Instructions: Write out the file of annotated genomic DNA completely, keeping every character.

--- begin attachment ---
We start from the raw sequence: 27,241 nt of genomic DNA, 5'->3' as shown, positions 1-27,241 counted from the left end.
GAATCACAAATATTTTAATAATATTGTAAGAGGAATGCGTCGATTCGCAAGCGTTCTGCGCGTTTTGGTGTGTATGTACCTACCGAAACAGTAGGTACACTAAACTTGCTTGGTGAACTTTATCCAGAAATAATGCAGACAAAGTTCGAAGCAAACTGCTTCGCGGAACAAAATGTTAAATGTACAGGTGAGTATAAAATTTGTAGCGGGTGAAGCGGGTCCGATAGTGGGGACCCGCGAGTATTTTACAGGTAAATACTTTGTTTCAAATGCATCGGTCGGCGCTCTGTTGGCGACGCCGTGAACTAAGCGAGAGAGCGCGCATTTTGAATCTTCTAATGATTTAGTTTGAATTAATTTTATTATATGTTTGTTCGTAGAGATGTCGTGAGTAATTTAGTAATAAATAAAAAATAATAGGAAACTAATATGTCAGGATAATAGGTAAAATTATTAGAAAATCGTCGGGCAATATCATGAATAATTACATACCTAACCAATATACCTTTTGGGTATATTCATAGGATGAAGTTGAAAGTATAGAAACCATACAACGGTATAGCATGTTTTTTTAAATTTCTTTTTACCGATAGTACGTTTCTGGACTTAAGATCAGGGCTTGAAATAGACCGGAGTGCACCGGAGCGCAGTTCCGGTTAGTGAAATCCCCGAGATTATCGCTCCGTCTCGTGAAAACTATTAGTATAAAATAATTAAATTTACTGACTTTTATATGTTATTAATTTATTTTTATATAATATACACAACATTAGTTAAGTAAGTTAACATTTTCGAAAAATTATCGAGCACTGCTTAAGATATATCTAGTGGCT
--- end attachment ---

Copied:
We start from the raw sequence: 27,241 nt of genomic DNA, 5'->3' as shown, positions 1-27,241 counted from the left end.
GAATCACAAATATTTTAATAATATTGTAAGAGGAATGCGTCGATTCGCAAGCGTTCTGCGCGTTTTGGTGTGTATGTACCTACCGAAACAGTAGGTACACTAAACTTGCTTGGTGAACTTTATCCAGAAATAATGCAGACAAAGTTCGAAGCAAACTGCTTCGCGGAACAAAATGTTAAATGTACAGGTGAGTATAAAATTTGTAGCGGGTGAAGCGGGTCCGATAGTGGGGACCCGCGAGTATTTTACAGGTAAATACTTTGTTTCAAATGCATCGGTCGGCGCTCTGTTGGCGACGCCGTGAACTAAGCGAGAGAGCGCGCATTTTGAATCTTCTAATGATTTAGTTTGAATTAATTTTATTATATGTTTGTTCGTAGAGATGTCGTGAGTAATTTAGTAATAAATAAAAAATAATAGGAAACTAATATGTCAGGATAATAGGTAAAATTATTAGAAAATCGTCGGGCAATATCATGAATAATTACATACCTAACCAATATACCTTTTGGGTATATTCATAGGATGAAGTTGAAAGTATAGAAACCATACAACGGTATAGCATGTTTTTTTAAATTTCTTTTTACCGATAGTACGTTTCTGGACTTAAGATCAGGGCTTGAAATAGACCGGAGTGCACCGGAGCGCAGTTCCGGTTAGTGAAATCCCCGAGATTATCGCTCCGTCTCGTGAAAACTATTAGTATAAAATAATTAAATTTACTGACTTTTATATGTTATTAATTTATTTTTATATAATATACACAACATTAGTTAAGTAAGTTAACATTTTCGAAAAATTATCGAGCACTGCTTAAGATATATCTAGTGGCT